Fort Lauderdale, Florida, May 15 – In a major shakeup for the window treatment industry, Hunter Douglas – the nation’s leading manufacturer of shades and blinds – announced it is discontinuing traditional cords on vertical and horizontal blinds. The decision was made after the Consumer Products Safety Commission announced a ban on free hanging window treatment cords due to child safety concerns.
The ban is being challenged in court by the Window Covering Manufacturers Association, which has agreed to the elimination of certain corded systems but is fighting to keep other cord options available to consumers.
Hunter Douglas is the first major manufacturer in the United States to voluntarily agree to some of the safety commission’s new protocols. Beginning on May 30th, Hunter Douglas will only sell horizontal wood and faux blinds with cordless shade lift systems. The New York based company will no longer permit cords on vertical blinds, instead requiring a traveling wand system.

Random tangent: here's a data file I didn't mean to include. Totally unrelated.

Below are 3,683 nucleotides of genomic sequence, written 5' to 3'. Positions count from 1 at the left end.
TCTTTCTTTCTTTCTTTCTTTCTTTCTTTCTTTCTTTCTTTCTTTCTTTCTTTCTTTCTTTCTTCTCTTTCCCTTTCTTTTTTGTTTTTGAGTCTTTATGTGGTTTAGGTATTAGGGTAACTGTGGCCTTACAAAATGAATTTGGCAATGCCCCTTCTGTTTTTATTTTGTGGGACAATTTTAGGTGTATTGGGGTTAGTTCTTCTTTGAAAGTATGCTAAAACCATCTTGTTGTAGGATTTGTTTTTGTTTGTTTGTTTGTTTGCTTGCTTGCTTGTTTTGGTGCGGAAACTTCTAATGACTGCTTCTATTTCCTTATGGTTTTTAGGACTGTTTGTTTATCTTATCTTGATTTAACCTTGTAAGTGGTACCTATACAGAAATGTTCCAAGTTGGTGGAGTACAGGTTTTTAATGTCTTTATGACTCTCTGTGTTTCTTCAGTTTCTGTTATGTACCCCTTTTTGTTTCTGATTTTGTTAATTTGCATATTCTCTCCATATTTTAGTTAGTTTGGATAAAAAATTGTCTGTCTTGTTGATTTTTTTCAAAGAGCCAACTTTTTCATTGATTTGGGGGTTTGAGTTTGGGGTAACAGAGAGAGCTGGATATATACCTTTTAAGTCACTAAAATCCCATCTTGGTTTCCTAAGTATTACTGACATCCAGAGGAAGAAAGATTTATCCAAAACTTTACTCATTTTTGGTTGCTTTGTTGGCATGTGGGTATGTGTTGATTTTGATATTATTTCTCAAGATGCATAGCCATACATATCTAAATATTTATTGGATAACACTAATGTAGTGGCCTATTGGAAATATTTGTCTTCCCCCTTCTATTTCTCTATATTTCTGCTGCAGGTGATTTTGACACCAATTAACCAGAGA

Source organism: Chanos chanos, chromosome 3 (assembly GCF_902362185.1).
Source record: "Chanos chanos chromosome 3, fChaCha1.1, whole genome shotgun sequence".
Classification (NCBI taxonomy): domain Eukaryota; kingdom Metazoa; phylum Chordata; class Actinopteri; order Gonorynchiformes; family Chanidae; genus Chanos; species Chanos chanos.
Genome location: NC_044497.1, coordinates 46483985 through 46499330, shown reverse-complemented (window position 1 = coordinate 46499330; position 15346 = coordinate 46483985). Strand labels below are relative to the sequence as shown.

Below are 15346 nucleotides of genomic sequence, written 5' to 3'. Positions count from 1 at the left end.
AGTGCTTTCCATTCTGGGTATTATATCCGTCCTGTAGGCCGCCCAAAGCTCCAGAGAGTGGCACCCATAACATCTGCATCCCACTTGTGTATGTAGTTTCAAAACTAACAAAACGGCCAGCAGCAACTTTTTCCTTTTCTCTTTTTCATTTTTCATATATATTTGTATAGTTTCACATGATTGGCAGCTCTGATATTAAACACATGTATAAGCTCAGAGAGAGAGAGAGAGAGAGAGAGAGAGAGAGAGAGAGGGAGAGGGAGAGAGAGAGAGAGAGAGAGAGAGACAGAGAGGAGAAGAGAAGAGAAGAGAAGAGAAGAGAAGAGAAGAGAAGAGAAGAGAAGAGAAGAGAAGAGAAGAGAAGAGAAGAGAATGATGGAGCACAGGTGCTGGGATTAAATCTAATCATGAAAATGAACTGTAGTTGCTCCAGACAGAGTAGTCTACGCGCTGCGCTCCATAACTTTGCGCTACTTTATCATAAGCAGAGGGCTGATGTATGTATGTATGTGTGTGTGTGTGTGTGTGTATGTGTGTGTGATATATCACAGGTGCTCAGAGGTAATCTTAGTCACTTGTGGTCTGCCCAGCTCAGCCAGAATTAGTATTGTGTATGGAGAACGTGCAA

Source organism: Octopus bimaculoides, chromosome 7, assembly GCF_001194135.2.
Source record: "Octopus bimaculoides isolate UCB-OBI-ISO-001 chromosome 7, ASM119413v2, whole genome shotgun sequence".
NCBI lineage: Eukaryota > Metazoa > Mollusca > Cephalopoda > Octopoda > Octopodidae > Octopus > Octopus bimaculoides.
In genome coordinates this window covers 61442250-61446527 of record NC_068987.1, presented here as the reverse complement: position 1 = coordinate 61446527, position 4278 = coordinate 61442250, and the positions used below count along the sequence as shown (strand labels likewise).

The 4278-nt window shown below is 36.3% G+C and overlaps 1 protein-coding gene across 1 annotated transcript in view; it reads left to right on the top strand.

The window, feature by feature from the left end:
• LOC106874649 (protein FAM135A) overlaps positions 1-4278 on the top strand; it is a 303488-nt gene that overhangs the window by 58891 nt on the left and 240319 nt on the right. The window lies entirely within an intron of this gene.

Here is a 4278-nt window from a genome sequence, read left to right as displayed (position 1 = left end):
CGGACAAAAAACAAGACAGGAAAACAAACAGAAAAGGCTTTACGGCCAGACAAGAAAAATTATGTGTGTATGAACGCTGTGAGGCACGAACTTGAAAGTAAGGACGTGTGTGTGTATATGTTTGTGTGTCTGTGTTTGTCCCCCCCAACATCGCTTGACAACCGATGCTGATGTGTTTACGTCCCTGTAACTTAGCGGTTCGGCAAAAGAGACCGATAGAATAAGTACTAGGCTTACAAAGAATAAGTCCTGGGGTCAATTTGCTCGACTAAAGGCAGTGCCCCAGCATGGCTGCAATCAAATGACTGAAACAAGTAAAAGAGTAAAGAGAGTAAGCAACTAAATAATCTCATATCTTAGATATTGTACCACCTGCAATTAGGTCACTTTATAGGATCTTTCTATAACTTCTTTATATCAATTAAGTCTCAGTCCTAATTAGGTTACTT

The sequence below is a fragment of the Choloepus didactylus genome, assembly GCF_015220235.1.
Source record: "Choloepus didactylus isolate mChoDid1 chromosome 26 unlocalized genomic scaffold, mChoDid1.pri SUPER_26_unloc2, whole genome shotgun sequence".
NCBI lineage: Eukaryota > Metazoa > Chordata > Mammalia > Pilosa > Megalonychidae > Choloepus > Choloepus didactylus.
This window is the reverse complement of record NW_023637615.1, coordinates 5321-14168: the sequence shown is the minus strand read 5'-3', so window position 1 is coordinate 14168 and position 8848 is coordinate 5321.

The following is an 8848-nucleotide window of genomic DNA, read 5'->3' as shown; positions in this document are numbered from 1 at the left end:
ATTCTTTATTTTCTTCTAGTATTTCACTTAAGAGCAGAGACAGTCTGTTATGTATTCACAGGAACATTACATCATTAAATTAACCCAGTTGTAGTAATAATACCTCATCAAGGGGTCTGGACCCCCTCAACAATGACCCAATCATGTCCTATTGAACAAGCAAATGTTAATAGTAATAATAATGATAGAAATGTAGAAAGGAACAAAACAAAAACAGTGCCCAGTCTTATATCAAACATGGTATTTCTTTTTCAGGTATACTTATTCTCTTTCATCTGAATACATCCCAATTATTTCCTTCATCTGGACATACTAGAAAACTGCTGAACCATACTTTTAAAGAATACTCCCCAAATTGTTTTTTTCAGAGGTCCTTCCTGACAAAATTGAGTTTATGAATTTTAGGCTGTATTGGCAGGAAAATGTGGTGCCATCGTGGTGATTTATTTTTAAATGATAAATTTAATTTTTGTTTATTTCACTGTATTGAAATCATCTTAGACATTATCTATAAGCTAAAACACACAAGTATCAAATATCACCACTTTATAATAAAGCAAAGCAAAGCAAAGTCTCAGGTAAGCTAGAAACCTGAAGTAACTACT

“It will definitely be a change for consumers who are used to basic vertical and horizontal blinds that easily lift or slide with a cord,” said Andrew Abramson, president of A Shade Above Window Fashions in Davie, Florida, the nation’s first Hunter Douglas gallery. “For wood blinds, a cordless system is actually sleeker, but there will be limitations on taller windows where consumers can’t easily reach the top.
“The million dollar question is what happens in court, and whether a judge decides these voluntary measures are enough to alleviate safety concerns, or if the Consumer Products Safety Commission will succeed in eliminating nearly all cords on shades and blinds.”
While other manufacturers will continue selling corded blinds and verticals for now, it is expected that these cords will be banned nationwide once the court case is resolved.
The Window Covering Manufacturers Association, led by Hunter Douglas, has argued that a ban on most cords for roller shades and other shaded products is unnecessary because of technological improvements on cord tensioners that has made them safer for consumers.
“Eliminating most cords, which happened in Canada recently, will be onerous for consumers,” Abramson said. “The most problematic cords, like the ones you find on vertical and horizontal blinds, are on their way out. But safety issues on roller shade cords are rare. If most cords are banned, you’ll see a major push toward cordless and motorized shades, which is a fantastic option for some people but isn’t ideal for everyone.”